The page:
Presently, I only take 3 times daily Imuran (50 MG each) and 2 times daily Mestinon (60 MG each). I just had dinner with my wife. Had a glass of wine and a cocktail. I was able to eat and talk thru the whole meal. I expect to reduce the Mestinon to 1 times daily soon, or as my Dr. says only as needed.

    There is hope ! If I can help let me know.

  • #18590
    David S
    Participant

    Howdy –

    – Is MG a cumulative disorder?

    I guess that I am considered “Stable” after 2+ years of treatment.  I have gMG that started with Double Vision (DV) and was first realized while my wife and I were driving our 42′ Diesel Pusher up route 17 North out of Tucson to Cottonwood.

    After 2 ER visits and 2 incorrect diagnoses, I saw an Ophthalmologist that first uttered Myasthenia Gravis.  Four months later gMG was Officially diagnosed after tests.  My Neuro said I should be grateful that I do not have ALS.

    Now I take Mestinon/Pyridostigmine, Imuran, Prednisdone and monthly IVIGs.

    I always have some DV.  Most times I have come to live with it.  For two years I did not drive but got my license back a few months ago.

    The biggest challenge I face, almost daily, is not what I can do but rather, what I can not do.  Today my oldest Grandson wanted to get me an airplane diorama, but was advised by my Wife and Daughter that due to my DV and loss of fine muscle control in my hands, that it probably would not be a great idea.

    My latest idea, to save water, was to install a Drip Irrigation system in our flowering shrub gardens.  I have used Drip Irrigation for many years and have always been able to do the job myself.  Today due to loss of muscle strength, I was able to complete in one day what it used to take me in one or two hours.  Very frequent rests.  Sweating, heart pounding, breathing heavily and fatigue would cause me to sit for 10 mins or so then back to it.  From there I started to get frustrated and stressed.  I decided that I should put everything away and do some more tomorrow.

    So I don’t know if I am “Stable” or not.  I do know, if I over work or get over stressed my symptoms get worse.  My warning signs are tremors and speech issues.

    Our life has changed dramatically.  We are adjusting to life with MG.

    – Is there any anecdotal information that improvements in lifestyle can help control the spread/severity of the disease?  There are those that make great lifestyle changes in terms of diet that probably does help.  Others use some type of EMS to stimulate their muscles.  We went from a low carb. low sugar to almost Vegan and so no noticeable change.  So now we try to not eat carbs and sugar and eat lots of fruits and veggies.

    I have been sober for almost 20 years so I have no idea how alcohol might effect me.  A bit of THC does help to “Brighten”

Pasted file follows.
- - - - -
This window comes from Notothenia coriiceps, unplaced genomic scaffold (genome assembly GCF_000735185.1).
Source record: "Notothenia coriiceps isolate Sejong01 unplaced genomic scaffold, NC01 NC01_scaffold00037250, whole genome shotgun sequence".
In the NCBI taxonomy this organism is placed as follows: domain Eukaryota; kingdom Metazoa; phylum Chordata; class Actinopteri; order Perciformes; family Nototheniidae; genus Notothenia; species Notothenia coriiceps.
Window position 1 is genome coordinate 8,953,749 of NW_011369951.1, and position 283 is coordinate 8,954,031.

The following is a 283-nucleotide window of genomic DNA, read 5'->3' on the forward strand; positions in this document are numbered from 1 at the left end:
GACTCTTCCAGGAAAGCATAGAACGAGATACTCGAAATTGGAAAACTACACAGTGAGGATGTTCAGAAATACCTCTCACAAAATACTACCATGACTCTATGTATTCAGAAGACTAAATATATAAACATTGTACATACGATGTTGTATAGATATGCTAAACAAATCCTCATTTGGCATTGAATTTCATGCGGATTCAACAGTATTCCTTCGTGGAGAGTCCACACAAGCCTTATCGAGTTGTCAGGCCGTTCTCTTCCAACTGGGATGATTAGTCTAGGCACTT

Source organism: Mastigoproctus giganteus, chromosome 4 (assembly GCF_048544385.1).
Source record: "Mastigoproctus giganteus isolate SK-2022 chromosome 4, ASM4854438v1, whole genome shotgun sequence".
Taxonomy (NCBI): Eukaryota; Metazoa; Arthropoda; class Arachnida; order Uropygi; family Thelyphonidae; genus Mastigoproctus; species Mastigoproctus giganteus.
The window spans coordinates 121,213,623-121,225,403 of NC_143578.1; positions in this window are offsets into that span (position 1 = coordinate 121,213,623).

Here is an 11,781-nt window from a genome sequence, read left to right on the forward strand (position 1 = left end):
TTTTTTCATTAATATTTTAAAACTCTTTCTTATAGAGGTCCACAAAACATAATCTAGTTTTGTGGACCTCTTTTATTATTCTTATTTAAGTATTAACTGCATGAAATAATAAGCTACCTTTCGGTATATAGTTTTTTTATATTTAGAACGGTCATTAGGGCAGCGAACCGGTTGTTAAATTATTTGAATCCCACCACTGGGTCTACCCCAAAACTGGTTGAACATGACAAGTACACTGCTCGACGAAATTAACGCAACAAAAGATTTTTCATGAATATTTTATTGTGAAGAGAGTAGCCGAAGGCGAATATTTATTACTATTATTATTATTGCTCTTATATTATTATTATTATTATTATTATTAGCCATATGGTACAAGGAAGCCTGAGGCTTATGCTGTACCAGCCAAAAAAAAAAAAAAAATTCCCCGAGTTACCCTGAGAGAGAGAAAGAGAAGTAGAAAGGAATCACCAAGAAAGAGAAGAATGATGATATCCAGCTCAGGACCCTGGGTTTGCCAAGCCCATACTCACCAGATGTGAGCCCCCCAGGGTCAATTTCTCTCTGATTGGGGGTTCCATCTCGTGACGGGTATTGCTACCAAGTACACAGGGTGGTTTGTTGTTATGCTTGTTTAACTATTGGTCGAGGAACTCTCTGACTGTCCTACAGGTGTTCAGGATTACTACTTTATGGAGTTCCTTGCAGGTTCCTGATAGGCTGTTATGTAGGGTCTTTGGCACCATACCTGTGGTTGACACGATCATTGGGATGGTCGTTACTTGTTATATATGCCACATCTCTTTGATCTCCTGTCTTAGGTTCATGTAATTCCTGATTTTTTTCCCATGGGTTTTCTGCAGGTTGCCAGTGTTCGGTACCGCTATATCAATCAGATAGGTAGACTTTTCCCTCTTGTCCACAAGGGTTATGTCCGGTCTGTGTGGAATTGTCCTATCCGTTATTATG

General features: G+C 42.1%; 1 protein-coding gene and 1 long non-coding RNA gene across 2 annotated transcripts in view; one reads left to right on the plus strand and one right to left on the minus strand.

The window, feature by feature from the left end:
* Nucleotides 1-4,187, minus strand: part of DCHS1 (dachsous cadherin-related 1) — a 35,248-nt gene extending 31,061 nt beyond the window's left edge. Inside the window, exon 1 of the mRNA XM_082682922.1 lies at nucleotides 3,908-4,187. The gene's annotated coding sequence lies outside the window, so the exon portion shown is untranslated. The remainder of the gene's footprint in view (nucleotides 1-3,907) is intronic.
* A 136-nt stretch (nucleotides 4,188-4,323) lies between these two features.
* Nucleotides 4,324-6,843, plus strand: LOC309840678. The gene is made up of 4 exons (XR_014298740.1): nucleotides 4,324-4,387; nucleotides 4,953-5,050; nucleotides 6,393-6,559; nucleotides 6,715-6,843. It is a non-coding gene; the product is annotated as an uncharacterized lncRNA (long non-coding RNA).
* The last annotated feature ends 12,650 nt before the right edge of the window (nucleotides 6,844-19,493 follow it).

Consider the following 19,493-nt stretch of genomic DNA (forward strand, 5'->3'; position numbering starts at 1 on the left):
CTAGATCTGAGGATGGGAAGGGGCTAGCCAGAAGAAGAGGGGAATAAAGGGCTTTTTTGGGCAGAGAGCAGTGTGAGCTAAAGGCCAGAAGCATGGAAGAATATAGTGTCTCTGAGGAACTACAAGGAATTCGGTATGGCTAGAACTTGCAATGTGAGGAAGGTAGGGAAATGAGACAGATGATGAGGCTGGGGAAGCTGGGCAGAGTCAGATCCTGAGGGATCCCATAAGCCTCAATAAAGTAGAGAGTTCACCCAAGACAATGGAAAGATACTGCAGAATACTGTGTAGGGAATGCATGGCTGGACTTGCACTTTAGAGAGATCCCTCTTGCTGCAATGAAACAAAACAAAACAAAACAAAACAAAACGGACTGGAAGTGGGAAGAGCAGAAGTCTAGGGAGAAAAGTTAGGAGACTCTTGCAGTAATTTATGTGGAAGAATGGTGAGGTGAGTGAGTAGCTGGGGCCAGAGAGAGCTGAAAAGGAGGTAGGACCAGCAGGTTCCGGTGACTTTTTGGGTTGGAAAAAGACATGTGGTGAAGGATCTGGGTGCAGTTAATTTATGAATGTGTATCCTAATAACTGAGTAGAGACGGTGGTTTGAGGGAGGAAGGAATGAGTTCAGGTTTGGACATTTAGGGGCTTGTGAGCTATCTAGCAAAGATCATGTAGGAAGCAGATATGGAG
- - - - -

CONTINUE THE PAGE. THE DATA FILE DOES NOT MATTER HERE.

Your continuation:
The last time I got severe double DV I increased my Prednisone from 10mg/day to 20.  Called my Neuro and he suggested I stay there for 2 weeks then taper back down to 10.

    Many can feel the effects of Mestinon after they take it for me, I can not.  I would like to stop it for a while and see what happens but my Neuro says no.

    Guess I’ve rambled on long enough.

    Good luck –

    Scott

  • #18592
    Mike
    Participant

    Hi, Chris. I’m 68 y/o. My MG first manifested two years ago with diplopia. Took a while (approx 1 year) for neurologist to reach MG diagnosis. No treatment or meds given. My second event was last year with diplopia, ptosis, and swallowing, chewing, and tongue issues. 60mg Mestinon was prescribed, followed later by 180mg extended-release. A few months ago I had my third episode and was put on 10mg prednisone. One month ago I was put on a 1-month regimen of 20mg prednisone and Bactrim. Now all my symptoms are in remission and I feel good, especially my stamina. I know I’ll have subsequent events (I’m a realist) and it looks right now like low-dose prednisone will be my symptom-reliever going forward. I realize now that “Myasthenia Gravis” is more of a catch-phrase for many different anomalies that affect acetylcholine receptors, as evidenced by the wide variations in synptoms and their intensities. (But what do I know…)
    Mike

    • #18593
      Amy Cessina
      Participant
      • Hello Mike, would you mind telling me what the Bactrim is used for and if that is long term? I hadn’t heard that treatment before. thank you.
      • #18608
        Craig
        Participant

        Amy, in my case my neurologist prescribed Bactrim (as I remember it) to prevent lung infections while my immune suppression (prednisone and cellcept) is above some level.  I think she said when those taper down she’ll stop that.